Read more: Climate & Energy

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Go deep, organic!

Coleman’s elegant year-round vegetable production blueprint

The June National Geographic features a story The End of Plenty which starts off saying that even though humans produced a record amount of grain last year, we still had to dip into stockpiles from past years to feed ourselves. Sobering stuff. But then for solutions it goes deep on the same tired green revolution song and dance, and notes GMOs and the Malawi Miracle (hybrid seeds and a bag of fertilizer for every farmer) as points of hope. But at least it notes all the ways Borlaug’s theory has failed and gives time later in the piece to Vandana …

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Not so bright

Why you shouldn’t recycle that bright-orange paper

One of the thorniest questions I used to get as a recycling educator for the awesome grassroots recycling company EcoCycle in Boulder, Colo., was why 'astrobright' papers weren't recyclable. You know this stuff: the super-dyed paper used by everyone from bands to Girl Scouts to make posters announcing their bake sales and death-metal guitar battles. It's often bright orange, but also comes in every other shade imaginable. The dye used to make these papers is so bright that it has the effect of washing your white clothes with one dark blue T shirt and are hence called 'beater dyes' -- …

Read more: Living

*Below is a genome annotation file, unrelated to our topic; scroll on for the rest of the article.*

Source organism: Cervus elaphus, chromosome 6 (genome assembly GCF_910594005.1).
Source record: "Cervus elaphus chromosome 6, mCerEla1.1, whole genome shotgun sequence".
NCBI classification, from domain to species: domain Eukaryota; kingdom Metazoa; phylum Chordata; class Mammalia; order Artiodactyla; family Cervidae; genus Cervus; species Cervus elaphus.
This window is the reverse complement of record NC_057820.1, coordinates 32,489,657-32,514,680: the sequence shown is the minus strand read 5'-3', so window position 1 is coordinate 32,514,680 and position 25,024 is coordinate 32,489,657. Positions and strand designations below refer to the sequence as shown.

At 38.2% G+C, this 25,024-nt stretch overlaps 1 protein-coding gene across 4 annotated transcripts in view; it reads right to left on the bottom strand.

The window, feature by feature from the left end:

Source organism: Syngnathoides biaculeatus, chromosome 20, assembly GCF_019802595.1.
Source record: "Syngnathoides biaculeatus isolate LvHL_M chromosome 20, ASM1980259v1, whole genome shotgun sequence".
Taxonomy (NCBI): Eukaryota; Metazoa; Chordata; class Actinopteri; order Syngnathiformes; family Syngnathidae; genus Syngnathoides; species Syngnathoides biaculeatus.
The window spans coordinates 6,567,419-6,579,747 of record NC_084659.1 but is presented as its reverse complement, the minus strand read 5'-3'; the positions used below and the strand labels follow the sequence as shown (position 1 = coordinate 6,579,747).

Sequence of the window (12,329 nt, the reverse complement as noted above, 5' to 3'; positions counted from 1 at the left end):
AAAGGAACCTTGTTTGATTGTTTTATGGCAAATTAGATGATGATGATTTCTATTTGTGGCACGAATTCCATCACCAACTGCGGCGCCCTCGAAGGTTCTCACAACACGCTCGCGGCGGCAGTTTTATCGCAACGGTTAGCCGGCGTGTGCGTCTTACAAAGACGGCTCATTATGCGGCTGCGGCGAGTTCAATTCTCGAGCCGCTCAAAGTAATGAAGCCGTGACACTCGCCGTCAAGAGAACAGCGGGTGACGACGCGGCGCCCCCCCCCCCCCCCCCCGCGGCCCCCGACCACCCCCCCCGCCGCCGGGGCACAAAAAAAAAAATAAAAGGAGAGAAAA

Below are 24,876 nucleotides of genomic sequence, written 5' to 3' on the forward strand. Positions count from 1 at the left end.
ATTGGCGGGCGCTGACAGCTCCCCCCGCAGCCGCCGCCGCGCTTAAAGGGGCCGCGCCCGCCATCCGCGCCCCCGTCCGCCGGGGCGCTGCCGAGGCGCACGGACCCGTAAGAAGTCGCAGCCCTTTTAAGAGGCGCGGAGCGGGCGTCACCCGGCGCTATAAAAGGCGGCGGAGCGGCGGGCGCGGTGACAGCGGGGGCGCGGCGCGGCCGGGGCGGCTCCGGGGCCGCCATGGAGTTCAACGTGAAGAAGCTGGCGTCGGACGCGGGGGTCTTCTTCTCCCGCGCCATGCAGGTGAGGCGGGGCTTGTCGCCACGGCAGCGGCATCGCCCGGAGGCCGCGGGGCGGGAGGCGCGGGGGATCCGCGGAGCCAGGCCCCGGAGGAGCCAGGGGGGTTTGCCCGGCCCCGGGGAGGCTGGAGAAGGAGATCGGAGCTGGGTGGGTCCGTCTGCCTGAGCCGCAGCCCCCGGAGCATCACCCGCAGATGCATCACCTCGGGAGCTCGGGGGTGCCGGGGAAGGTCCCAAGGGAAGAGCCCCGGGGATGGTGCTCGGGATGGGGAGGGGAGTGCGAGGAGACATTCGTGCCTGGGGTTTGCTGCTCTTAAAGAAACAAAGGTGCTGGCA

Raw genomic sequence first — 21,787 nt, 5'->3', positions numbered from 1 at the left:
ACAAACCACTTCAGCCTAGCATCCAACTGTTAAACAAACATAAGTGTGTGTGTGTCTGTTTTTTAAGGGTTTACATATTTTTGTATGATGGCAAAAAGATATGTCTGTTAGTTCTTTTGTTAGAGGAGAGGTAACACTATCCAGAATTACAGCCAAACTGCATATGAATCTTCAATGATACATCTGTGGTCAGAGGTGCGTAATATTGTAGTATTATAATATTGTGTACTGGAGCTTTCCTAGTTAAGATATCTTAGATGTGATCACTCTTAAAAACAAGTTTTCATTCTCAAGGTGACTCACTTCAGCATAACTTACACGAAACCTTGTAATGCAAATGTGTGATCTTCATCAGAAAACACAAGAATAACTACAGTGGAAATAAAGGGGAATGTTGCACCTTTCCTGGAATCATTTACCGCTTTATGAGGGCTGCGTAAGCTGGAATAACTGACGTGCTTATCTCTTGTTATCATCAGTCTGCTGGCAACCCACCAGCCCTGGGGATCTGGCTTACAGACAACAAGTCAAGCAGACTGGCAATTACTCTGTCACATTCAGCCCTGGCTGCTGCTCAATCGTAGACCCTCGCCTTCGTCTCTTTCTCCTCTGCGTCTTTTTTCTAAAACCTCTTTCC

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National River Heroes announced

River Network is a crucial national organization working to build the capacity and effectiveness of grassroots activists and groups that work to improve water quality. This weekend at its annual River Rally in Baltimore, 6 new River Heroes will be named. Here's your sneak peek: Dr. T. Allan CompFounder and Coordinator of the Appalachian Coal Country Watershed Team (ACCWT) and the Western Hardrock Watershed Team (WHWT). An employee of the Office of Surface Mining Reclamation and Enforcement, Comp works through the ACCWT and the WHWT to support the efforts of small community/watershed groups in mining communities of Appalachia and the …

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Coal Ash Dumped on the Disadvantaged

In December, a coal slurry impoundment owned by the Tennessee Valley Authority (TVA) gushed 50 times more toxic waste than the Exxon Valdez in a well publicized and inevitable disaster that unjustly ruined many homes and downstream ecosystems. So how to describe what's happening to the sludge currently being dredged from waterways and swimming pools? More injustice, as reported today by The Institute for Southern Studies: "TVA is sending the spilled coal ash waste from Tennessee to landfills in Taylor County, Ga. and Perry County, Ala. The choice of these communities for disposal of the waste raises environmental justice concerns, …

Read more: Climate & Energy

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Tired of rearranging your closets? Why not play with some genes?

OMG, it’s DIY GMOs

I learned of a newly popular hobby for the masses thanks to a recent edition of Food Chain Radio podcast: amateur gene tinkerers. It's such an obvious plot for a Michael Crichton book, featuring an innocent experiment wiping the planet's motherboard. Why let corporations and academics in their ivory towers have all the fun? Just join DIYbio and you can access all the info and encouragement you need to extract DNA and poke it WHERE IT DOESN'T BLOODY WELL BELONG without the hassle of safety protocols (why destroy novel organisms in an autoclave when you can just flush them down …

Read more: Food